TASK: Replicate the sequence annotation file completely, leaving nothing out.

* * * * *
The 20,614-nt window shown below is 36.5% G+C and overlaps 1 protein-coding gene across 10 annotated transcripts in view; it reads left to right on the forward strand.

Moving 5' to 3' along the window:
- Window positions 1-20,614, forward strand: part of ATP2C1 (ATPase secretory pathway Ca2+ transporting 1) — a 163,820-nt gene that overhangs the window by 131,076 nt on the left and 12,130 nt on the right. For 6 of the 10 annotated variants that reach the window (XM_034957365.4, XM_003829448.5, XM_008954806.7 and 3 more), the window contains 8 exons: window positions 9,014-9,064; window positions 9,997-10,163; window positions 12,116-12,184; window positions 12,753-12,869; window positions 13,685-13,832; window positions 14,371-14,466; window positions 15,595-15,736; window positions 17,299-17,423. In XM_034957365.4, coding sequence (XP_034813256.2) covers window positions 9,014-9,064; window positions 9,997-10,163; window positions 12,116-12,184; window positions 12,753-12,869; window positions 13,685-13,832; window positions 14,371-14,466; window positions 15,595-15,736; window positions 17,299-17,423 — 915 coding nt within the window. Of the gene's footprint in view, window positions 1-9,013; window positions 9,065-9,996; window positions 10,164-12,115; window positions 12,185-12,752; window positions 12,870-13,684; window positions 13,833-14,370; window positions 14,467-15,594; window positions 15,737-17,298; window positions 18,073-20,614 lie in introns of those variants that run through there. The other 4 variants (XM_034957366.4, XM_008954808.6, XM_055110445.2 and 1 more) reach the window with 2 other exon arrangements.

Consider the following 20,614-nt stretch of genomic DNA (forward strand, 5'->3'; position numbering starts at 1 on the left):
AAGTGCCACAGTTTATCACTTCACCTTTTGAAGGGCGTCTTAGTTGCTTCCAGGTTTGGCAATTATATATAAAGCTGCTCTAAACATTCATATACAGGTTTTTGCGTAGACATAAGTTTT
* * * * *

The 20,614-nt window shown below is 36.5% G+C and overlaps 1 protein-coding gene across 10 annotated transcripts in view; it reads left to right on the forward strand.

Moving 5' to 3' along the window:
- Window positions 1-20,614, forward strand: part of ATP2C1 (ATPase secretory pathway Ca2+ transporting 1) — a 163,820-nt gene that overhangs the window by 131,076 nt on the left and 12,130 nt on the right. For 6 of the 10 annotated variants that reach the window (XM_034957365.4, XM_003829448.5, XM_008954806.7 and 3 more), the window contains 8 exons: window positions 9,014-9,064; window positions 9,997-10,163; window positions 12,116-12,184; window positions 12,753-12,869; window positions 13,685-13,832; window positions 14,371-14,466; window positions 15,595-15,736; window positions 17,299-17,423. In XM_034957365.4, coding sequence (XP_034813256.2) covers window positions 9,014-9,064; window positions 9,997-10,163; window positions 12,116-12,184; window positions 12,753-12,869; window positions 13,685-13,832; window positions 14,371-14,466; window positions 15,595-15,736; window positions 17,299-17,423 — 915 coding nt within the window. Of the gene's footprint in view, window positions 1-9,013; window positions 9,065-9,996; window positions 10,164-12,115; window positions 12,185-12,752; window positions 12,870-13,684; window positions 13,833-14,370; window positions 14,467-15,594; window positions 15,737-17,298; window positions 18,073-20,614 lie in introns of those variants that run through there. The other 4 variants (XM_034957366.4, XM_008954808.6, XM_055110445.2 and 1 more) reach the window with 2 other exon arrangements.

Consider the following 20,614-nt stretch of genomic DNA (forward strand, 5'->3'; position numbering starts at 1 on the left):
AAGTGCCACAGTTTATCACTTCACCTTTTGAAGGGCGTCTTAGTTGCTTCCAGGTTTGGCAATTATATATAAAGCTGCTCTAAACATTCATATACAGGTTTTTGCGTAGACATAAGTTTT